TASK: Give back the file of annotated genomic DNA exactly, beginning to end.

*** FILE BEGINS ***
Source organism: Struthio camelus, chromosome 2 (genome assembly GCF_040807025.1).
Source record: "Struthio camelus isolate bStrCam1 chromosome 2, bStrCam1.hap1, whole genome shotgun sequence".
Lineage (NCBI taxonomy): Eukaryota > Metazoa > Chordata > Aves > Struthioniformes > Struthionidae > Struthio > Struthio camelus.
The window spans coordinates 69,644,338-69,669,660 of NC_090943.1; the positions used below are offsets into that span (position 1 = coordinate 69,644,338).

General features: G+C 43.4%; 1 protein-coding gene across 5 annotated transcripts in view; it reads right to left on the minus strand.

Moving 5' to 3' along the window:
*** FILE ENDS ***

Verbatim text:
Source organism: Struthio camelus, chromosome 2 (genome assembly GCF_040807025.1).
Source record: "Struthio camelus isolate bStrCam1 chromosome 2, bStrCam1.hap1, whole genome shotgun sequence".
Lineage (NCBI taxonomy): Eukaryota > Metazoa > Chordata > Aves > Struthioniformes > Struthionidae > Struthio > Struthio camelus.
The window spans coordinates 69,644,338-69,669,660 of NC_090943.1; the positions used below are offsets into that span (position 1 = coordinate 69,644,338).

General features: G+C 43.4%; 1 protein-coding gene across 5 annotated transcripts in view; it reads right to left on the minus strand.

Moving 5' to 3' along the window: